Two lovers, united by fate but kept apart by an old family feud, who can only be together in death: Shakespeare's timeless tale, set to ballet music by Sergey Prokofiev in 1935, needs no introduction. However, this production from the Ural Opera Ballet in Ekaterinburg, which won the prestigious Golden Mask Prize as "Best Ballet" in 2017, adds interesting twists to this well-known frame, as choreographer Vyacheslav Samodurov sets his performance in a dance studio, during a rehearsal of the Romeo and Juliet ballet. This way, the characters of the play are placed out of a specific country or era: the action could take place anytime and anywhere. It could even be happening in front of your window right now: it is not by chance that the dancers reminded the audience of today's 'boys and girls from the Uralmash district', as some viewers have noted in social media. The motive of struggle between the two clans disappears from the performance - it does not matter which families the street fighters belong to. The concept of repetition and inexorability of the theatrical ritual plays a central part: a tragedy is about to happen and the lovers will die today, but afterwards everyone will go home, a new rehearsal will start tomorrow, and the story will be repeated again from the start. With outstanding performances from principals Ekaterina Sapogova and Alexandr Merkushev, choreographer Vyacheslav Samodurov creates an intricate and surprisingly modern choreographical language that draws from classical movements but also from pantomime to best express the feelings and the drama at play in this eternal masterpiece.
Two lovers, united by fate but kept apart by an old family feud, who can only be together in death: Shakespeare's timeless tale, set to ballet music by Sergey Prokofiev in 1935, needs no introduction. However, this production from the Ural Opera Ballet in Ekaterinburg, which won the prestigious Golden Mask Prize as "Best Ballet" in 2017, adds interesting twists to this well-known frame, as choreographer Vyacheslav Samodurov sets his performance in a dance studio, during a rehearsal of the Romeo and Juliet ballet. This way, the characters of the play are placed out of a specific country or era: the action could take place anytime and anywhere. It could even be happening in front of your window right now: it is not by chance that the dancers reminded the audience of today's 'boys and girls from the Uralmash district', as some viewers have noted in social media. The motive of struggle between the two clans disappears from the performance - it does not matter which families the street fighters belong to. The concept of repetition and inexorability of the theatrical ritual plays a central part: a tragedy is about to happen and the lovers will die today, but afterwards everyone will go home, a new rehearsal will start tomorrow, and the story will be repeated again from the start. With outstanding performances from principals Ekaterina Sapogova and Alexandr Merkushev, choreographer Vyacheslav Samodurov creates an intricate and surprisingly modern choreographical language that draws from classical movements but also from pantomime to best express the feelings and the drama at play in this eternal masterpiece.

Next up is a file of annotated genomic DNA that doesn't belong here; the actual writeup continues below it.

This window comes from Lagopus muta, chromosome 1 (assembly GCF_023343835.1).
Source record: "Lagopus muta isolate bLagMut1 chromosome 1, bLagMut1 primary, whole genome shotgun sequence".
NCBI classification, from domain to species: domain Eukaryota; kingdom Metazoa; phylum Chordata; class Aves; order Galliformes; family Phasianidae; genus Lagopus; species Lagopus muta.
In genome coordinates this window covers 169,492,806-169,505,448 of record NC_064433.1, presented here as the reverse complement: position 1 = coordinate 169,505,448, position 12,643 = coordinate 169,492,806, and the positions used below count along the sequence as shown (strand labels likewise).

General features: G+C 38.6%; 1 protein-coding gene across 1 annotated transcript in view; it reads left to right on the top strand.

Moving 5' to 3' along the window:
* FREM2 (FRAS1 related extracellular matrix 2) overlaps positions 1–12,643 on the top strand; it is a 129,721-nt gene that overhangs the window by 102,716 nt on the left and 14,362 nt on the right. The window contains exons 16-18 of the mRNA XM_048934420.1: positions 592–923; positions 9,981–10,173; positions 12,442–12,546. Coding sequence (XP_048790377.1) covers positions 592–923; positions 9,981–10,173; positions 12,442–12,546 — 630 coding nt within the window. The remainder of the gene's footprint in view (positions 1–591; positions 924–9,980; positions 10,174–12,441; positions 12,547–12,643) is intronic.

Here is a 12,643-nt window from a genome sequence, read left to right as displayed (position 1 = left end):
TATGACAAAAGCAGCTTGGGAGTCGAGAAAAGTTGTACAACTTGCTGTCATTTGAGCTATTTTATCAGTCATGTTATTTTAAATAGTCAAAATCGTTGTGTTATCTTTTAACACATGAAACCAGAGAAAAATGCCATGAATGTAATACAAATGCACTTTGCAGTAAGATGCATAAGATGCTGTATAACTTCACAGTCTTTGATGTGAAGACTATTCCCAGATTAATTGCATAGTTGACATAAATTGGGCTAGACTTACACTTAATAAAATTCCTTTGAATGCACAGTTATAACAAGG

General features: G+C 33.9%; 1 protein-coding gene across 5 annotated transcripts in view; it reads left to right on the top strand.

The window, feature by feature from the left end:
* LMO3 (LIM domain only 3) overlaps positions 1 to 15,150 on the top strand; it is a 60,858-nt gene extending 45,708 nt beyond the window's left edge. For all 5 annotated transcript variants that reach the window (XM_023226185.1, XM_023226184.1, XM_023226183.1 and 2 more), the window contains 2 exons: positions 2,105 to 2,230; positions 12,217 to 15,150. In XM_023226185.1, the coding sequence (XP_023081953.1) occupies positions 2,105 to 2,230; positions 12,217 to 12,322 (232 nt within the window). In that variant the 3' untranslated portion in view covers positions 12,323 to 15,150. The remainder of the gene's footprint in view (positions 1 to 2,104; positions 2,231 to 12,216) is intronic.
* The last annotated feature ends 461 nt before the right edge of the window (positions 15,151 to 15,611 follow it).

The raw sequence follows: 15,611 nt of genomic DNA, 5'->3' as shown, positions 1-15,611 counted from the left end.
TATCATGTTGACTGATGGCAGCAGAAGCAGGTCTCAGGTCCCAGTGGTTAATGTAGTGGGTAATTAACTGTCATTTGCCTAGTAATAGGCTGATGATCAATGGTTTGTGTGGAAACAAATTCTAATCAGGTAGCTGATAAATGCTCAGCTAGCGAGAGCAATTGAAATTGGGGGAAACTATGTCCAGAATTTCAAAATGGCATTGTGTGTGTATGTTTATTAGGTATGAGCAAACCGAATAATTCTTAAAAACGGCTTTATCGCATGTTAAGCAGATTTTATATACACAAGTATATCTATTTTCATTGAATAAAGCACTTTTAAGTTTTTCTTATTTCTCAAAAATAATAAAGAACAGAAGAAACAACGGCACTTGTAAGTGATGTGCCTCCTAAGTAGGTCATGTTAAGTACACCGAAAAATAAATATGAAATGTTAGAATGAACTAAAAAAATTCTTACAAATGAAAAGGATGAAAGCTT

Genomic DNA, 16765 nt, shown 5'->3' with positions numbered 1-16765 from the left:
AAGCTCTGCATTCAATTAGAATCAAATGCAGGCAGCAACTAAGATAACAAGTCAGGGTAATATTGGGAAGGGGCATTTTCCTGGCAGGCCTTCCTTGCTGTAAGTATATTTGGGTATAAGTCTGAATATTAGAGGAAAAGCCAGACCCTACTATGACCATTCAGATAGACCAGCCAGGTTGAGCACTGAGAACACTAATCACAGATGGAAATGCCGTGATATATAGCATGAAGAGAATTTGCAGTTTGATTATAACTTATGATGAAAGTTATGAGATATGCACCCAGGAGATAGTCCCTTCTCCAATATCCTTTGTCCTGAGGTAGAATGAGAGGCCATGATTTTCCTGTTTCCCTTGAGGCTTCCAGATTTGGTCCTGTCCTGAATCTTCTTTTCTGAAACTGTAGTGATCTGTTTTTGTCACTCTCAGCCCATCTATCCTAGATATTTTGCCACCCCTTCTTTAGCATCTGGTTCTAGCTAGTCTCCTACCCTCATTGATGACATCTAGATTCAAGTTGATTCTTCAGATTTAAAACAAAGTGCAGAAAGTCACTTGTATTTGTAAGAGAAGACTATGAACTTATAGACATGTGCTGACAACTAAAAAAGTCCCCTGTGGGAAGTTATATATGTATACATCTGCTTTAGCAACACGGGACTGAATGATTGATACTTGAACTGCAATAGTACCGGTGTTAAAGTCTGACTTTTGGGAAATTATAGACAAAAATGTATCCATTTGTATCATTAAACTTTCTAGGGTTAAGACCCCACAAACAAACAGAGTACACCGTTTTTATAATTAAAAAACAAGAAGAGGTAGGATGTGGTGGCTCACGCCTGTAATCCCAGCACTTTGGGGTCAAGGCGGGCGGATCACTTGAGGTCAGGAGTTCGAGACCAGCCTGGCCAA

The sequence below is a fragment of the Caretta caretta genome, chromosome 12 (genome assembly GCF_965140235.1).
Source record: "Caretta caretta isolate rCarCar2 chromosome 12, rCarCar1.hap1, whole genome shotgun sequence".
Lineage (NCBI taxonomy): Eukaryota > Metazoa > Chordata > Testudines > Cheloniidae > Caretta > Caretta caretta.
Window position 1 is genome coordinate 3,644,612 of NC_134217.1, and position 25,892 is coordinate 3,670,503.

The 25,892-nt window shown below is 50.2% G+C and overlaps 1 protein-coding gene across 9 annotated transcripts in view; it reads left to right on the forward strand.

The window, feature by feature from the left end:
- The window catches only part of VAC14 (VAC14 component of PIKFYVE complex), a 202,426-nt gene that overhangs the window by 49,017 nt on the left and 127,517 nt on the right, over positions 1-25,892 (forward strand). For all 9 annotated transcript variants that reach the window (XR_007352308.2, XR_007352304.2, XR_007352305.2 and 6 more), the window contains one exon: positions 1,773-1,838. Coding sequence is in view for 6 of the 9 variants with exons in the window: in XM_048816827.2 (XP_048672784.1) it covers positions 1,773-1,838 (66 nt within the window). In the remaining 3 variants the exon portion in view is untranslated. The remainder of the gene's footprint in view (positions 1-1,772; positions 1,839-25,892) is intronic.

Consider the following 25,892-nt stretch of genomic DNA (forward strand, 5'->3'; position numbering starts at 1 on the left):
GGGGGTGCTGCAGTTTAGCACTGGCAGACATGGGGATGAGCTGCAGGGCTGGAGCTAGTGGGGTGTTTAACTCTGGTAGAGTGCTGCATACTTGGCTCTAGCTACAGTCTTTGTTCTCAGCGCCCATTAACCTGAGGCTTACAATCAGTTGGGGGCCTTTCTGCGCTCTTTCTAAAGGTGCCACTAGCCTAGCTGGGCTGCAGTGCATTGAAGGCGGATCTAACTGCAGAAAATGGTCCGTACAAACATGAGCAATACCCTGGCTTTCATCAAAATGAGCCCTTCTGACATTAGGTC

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Romeo & Juliet

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Two lovers, united by fate but kept apart by an old family feud, who can only be together in death: Shakespeare's timeless tale, set to ballet music by Sergey Prokofiev in 1935, needs no introduction. However, this production from the Ural Opera Ballet in Ekaterinburg, which won the prestigious Golden Mask Prize as "Best Ballet" in 2017, adds interesting twists to this well-known frame, as choreographer Vyacheslav Samodurov sets his performance in a dance studio, during a rehearsal of the Romeo and Juliet ballet. This way, the characters of the play are placed out of a specific country or era: the action could take place anytime and anywhere. It could even be happening in front of your window right now: it is not by chance that the dancers reminded the audience of today's 'boys and girls from the Uralmash district', as some viewers have noted in social media. The motive of struggle between the two clans disappears from the performance - it does not matter which families the street fighters belong to. The concept of repetition and inexorability of the theatrical ritual plays a central part: a tragedy is about to happen and the lovers will die today, but afterwards everyone will go home, a new rehearsal will start tomorrow, and the story will be repeated again from the start. With outstanding performances from principals Ekaterina Sapogova and Alexandr Merkushev, choreographer Vyacheslav Samodurov creates an intricate and surprisingly modern choreographical language that draws from classical movements but also from pantomime to best express the feelings and the drama at play in this eternal masterpiece.